He appeared at a fundraiser for Iowa Senate candidate Joni Ernst at the beginning of August.

Cruz also pledged $250,000 to the National Republican Senatorial Committee last month.

While Republican candidates are hesitant to appear in public with Cruz, they are happy to take his fundraising help behind the scenes. A similar dynamic has emerged among Senate Democrats who rely on President Obama’s fundraising prowess but keep their distance publicly.

Cruz’s office noted Wednesday morning that Ernst, Rep. Tom Cotton (R), who is running for Senate in Arkansas, Alaska candidate Dan Sullivan and Minnesota candidate Mike McFadden attended a fundraiser with Cruz last week in Houston. The event was not previously publicized.

Still, Paul has been a familiar face on the campaign trail while also taking care to cultivate ties in South Carolina, New Hampshire in Iowa. 

He will campaign with Roberts in Kansas on Oct. 28 and with Blum in Iowa on Oct. 22. He will attend a rally with Virginia Senate candidate Ed Gillespie and House of Representatives hopeful Dave Brat on Oct. 15.

Paul also hosted a barbeque for Senate Republican Leader Mitch McConnell (R-Ky.) on Sunday and campaigned with North Carolina Senate candidate Thom Tillis on Oct. 1.

He’s also stopped by South Carolina, speaking at the University of South Carolina and College of Charleston on Sept. 30. Paul was also the keynote speaker at the California Republican Party’s fall convention on Sept. 20.

On Sept. 12, the Kentucky senator appeared with Scott Brown at the Republican unity breakfast in New Hampshire. Brown told Paul that weekend, “You can stay at my house,” if he returned to the state before Election Day, according to Fox News.

Paul attended a fundraiser for conservative House Rep. Mick Mulvaney (R) in Rock Hill, S.C., at the end of August.

He spoke at fundraisers for candidate Mariannette Miller-Meeks and conservative Rep. Steve King (R) and in Iowa’s 2nd and 4th Congressional districts.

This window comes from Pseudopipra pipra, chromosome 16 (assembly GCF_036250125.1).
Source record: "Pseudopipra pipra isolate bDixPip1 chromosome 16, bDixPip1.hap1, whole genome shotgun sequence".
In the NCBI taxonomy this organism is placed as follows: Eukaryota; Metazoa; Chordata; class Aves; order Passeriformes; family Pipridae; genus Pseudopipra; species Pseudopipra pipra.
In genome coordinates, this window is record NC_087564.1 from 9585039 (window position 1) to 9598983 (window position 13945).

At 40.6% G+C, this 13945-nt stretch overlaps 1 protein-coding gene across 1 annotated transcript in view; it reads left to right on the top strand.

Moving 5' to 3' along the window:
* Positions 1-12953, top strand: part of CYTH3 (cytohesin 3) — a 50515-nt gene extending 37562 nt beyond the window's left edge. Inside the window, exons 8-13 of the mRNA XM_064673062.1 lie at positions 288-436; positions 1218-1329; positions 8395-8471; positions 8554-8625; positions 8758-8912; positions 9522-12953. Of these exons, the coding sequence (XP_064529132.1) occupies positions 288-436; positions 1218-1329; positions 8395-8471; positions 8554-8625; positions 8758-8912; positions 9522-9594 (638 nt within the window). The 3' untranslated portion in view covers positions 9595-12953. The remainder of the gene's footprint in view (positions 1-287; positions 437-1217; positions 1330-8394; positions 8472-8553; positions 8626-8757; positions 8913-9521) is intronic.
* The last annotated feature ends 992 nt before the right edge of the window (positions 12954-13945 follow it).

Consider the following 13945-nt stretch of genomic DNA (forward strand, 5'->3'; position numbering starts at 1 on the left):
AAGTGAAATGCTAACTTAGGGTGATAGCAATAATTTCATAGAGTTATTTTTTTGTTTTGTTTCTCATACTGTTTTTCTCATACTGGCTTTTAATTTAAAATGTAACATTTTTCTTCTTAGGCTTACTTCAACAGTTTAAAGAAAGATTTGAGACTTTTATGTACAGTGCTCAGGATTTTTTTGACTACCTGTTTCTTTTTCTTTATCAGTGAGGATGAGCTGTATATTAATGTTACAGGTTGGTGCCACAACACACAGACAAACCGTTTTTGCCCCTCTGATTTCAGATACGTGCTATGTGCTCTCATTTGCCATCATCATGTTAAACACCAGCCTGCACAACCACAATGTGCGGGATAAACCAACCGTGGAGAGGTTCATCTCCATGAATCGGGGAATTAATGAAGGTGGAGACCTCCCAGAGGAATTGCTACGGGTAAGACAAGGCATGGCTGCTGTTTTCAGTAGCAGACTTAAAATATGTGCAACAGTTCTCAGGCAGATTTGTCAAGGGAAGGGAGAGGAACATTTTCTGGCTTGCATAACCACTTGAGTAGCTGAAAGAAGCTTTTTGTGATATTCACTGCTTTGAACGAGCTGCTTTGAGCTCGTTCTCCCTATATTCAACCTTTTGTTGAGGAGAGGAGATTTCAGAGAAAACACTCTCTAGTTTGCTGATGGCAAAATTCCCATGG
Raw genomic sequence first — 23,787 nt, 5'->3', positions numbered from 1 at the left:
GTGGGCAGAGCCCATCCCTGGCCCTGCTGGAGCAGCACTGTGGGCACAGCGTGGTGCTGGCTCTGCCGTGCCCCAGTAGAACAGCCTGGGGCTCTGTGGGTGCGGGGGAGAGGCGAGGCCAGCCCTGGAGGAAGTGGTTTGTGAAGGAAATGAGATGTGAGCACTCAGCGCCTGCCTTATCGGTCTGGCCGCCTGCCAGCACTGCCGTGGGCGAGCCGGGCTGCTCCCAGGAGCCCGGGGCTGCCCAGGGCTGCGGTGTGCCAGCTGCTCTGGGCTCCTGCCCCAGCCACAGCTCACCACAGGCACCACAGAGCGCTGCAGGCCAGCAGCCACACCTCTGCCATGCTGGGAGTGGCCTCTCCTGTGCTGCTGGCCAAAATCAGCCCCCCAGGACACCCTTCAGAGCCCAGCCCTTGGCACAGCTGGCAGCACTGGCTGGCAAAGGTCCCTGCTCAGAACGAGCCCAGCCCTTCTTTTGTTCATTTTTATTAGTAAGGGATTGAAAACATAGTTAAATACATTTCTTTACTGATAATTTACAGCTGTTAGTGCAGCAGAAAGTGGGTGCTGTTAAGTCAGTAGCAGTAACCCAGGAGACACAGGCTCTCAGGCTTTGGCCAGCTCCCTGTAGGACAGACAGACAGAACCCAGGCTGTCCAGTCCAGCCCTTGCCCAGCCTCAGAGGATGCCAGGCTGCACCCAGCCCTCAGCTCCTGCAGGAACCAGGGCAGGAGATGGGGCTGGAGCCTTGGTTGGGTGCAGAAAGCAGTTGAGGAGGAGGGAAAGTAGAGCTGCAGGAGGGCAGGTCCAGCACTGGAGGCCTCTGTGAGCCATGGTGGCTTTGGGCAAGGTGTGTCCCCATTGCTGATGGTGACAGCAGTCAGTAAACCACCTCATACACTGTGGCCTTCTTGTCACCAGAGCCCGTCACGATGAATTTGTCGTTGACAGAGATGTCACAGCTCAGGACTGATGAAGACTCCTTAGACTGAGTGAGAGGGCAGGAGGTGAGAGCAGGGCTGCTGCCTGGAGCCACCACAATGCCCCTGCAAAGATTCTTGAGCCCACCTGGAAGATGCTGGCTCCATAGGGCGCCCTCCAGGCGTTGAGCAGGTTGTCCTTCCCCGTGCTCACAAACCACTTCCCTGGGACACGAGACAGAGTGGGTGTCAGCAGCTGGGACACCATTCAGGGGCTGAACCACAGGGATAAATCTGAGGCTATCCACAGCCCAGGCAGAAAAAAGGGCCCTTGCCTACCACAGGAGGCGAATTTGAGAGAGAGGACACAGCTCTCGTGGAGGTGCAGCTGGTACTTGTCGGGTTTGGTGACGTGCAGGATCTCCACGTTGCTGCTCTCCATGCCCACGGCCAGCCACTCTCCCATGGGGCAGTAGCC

Republican strategists say Paul is a safer draw for embattled Republican candidates a few weeks before the general election, because he has more crossover appeal.

“Rand Paul has learned all of the libertarian language from his dad but doesn’t appear to have learned much of the crazy from his dad,” Galen said. “He’s much more acceptable, not just in the Republican Party but to a significant number of independents.

Rubio, another 2016 White House hopeful, has proven to be more sought after than Cruz, and he might have quietly exceeded Paul as well.

As with Paul and Cruz, Iowa, New Hampshire and South Carolina have figured prominently on his schedule.

Rubio will travel to Iowa on Oct. 28 and 29 to speak at a Ronald Reagan dinner in Scott County and stump with Blum in the 1st District.

He visited New Hampshire in early October to endorse and campaign with Brown and Garcia. On Tuesday, he will touch down in North Dakota to headline an event for Sen. John Hoeven (R), who is not up for reelection, and later this month will fly to South Carolina to attend a state party event.

Last month, Rubio participated in several fundraisers for the Republican National Committee in New York City and Texas. He campaigned for House candidate Barbara Comstock in Virginia’s 10th Congressional District and raised money for New Mexico Gov. Susana Martinez in Florida.

In August, Rubio attended a fundraiser for Rep. Jeff Duncan (R) in South Carolina that drew well over a thousand people. He also attended an event for Colorado Senate candidate Cory Gardner (R) and House Rep. Aaron Schock in Illinois.

— This story was updated at 10:19 a.m.

Tags Cory Gardner Jeanne Shaheen John Hoeven Kay Hagan Marco Rubio Mitch McConnell Pat Roberts Rand Paul Ted Cruz Tom Cotton